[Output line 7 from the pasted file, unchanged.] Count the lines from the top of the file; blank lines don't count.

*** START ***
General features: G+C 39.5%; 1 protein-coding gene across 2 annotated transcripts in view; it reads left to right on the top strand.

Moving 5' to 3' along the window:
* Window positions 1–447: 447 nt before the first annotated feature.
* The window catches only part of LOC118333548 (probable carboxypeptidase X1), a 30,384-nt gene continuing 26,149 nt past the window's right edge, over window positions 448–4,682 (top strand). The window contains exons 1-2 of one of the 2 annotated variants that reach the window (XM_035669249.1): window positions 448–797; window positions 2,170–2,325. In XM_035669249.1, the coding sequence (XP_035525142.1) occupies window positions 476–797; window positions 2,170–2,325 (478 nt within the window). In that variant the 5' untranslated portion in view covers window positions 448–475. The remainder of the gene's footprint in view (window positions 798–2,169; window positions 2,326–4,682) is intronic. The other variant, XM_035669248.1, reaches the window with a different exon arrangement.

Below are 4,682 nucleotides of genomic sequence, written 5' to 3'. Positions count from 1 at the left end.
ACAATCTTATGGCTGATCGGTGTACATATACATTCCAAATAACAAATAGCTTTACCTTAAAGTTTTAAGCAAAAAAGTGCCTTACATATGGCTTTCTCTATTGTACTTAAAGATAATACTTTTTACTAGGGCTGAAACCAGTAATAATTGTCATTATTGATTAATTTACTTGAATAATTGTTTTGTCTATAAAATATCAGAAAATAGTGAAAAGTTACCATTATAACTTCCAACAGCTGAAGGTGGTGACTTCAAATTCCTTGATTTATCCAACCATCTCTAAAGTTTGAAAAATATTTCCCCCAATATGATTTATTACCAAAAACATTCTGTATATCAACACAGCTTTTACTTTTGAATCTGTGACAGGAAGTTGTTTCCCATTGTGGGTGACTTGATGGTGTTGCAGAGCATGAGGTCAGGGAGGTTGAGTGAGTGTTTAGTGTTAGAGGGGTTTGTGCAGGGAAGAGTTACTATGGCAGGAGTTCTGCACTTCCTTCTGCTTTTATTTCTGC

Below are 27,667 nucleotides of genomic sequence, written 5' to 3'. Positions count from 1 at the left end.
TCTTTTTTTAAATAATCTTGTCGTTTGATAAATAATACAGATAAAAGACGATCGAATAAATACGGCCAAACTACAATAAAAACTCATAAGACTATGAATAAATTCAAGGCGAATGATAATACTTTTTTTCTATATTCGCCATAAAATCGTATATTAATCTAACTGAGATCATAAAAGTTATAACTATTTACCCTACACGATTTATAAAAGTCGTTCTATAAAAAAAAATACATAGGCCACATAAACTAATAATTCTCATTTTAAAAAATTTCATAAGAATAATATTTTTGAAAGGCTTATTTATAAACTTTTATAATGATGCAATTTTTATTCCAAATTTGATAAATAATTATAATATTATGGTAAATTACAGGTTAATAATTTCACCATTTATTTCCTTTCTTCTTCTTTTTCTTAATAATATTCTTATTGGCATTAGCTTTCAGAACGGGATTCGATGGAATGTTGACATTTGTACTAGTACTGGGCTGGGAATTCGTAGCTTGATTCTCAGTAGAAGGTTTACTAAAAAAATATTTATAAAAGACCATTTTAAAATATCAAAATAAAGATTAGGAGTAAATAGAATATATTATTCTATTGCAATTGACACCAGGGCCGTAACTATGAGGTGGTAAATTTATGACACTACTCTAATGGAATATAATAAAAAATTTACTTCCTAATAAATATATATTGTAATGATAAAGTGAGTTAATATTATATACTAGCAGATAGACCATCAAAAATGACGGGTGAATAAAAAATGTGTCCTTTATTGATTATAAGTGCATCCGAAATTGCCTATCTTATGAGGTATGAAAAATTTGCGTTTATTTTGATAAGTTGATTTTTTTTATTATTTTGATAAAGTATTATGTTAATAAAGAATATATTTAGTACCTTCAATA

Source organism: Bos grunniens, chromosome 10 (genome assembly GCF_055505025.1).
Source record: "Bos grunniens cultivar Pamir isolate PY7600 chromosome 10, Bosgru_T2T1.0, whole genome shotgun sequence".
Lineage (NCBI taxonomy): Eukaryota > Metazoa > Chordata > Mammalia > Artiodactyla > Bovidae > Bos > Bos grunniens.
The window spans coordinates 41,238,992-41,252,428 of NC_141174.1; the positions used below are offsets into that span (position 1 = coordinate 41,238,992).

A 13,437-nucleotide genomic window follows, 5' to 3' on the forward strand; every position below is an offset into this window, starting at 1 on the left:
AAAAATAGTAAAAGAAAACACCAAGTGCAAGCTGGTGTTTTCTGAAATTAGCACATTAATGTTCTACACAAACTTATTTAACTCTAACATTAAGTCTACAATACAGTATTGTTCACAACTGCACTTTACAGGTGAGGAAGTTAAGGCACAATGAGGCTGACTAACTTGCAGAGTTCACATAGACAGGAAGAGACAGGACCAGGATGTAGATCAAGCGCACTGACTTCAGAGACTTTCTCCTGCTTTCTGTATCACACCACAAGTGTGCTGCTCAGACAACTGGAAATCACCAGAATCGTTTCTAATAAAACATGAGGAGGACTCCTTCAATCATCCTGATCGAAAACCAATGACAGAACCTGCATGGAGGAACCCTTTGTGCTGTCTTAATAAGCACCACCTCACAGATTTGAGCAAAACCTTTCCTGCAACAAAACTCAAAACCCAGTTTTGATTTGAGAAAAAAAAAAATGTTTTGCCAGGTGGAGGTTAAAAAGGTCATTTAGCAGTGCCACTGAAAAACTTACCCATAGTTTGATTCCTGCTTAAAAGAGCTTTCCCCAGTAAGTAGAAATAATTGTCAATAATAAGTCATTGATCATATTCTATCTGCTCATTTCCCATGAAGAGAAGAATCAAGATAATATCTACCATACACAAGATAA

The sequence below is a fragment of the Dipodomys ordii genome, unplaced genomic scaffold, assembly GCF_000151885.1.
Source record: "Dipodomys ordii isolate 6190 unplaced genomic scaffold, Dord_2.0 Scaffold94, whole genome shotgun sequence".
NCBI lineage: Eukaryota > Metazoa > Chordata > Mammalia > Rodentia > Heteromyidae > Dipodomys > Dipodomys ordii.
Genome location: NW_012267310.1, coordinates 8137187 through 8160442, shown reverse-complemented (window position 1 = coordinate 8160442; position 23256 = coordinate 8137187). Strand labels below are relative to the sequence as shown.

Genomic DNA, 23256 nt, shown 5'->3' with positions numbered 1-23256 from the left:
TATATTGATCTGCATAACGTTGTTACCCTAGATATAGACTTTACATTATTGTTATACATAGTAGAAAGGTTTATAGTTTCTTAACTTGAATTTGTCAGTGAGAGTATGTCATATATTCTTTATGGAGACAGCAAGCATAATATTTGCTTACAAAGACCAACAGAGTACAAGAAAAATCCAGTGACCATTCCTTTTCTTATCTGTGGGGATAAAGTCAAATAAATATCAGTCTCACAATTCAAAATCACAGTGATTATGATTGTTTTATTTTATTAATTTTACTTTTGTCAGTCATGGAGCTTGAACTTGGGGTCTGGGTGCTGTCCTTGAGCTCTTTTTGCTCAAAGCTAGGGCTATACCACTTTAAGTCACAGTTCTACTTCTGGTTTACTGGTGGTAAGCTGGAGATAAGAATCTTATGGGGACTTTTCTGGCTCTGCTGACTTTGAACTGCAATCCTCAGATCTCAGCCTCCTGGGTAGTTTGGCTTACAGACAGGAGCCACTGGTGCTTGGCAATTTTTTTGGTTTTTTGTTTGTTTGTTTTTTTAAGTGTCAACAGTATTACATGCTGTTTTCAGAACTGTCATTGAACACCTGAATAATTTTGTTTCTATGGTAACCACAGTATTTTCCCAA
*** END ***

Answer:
Below are 27,667 nucleotides of genomic sequence, written 5' to 3'. Positions count from 1 at the left end.